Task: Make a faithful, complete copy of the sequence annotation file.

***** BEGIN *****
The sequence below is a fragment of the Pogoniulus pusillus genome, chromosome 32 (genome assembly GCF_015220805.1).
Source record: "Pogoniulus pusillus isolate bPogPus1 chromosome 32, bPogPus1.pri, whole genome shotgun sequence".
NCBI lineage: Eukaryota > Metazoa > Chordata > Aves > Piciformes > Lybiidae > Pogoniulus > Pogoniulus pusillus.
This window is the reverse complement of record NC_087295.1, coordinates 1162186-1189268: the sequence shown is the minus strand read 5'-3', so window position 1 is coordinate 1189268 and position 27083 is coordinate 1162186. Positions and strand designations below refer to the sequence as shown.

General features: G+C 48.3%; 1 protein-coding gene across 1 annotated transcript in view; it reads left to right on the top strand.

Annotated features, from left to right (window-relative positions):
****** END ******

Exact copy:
The sequence below is a fragment of the Pogoniulus pusillus genome, chromosome 32 (genome assembly GCF_015220805.1).
Source record: "Pogoniulus pusillus isolate bPogPus1 chromosome 32, bPogPus1.pri, whole genome shotgun sequence".
NCBI lineage: Eukaryota > Metazoa > Chordata > Aves > Piciformes > Lybiidae > Pogoniulus > Pogoniulus pusillus.
This window is the reverse complement of record NC_087295.1, coordinates 1162186-1189268: the sequence shown is the minus strand read 5'-3', so window position 1 is coordinate 1189268 and position 27083 is coordinate 1162186. Positions and strand designations below refer to the sequence as shown.

General features: G+C 48.3%; 1 protein-coding gene across 1 annotated transcript in view; it reads left to right on the top strand.

Annotated features, from left to right (window-relative positions):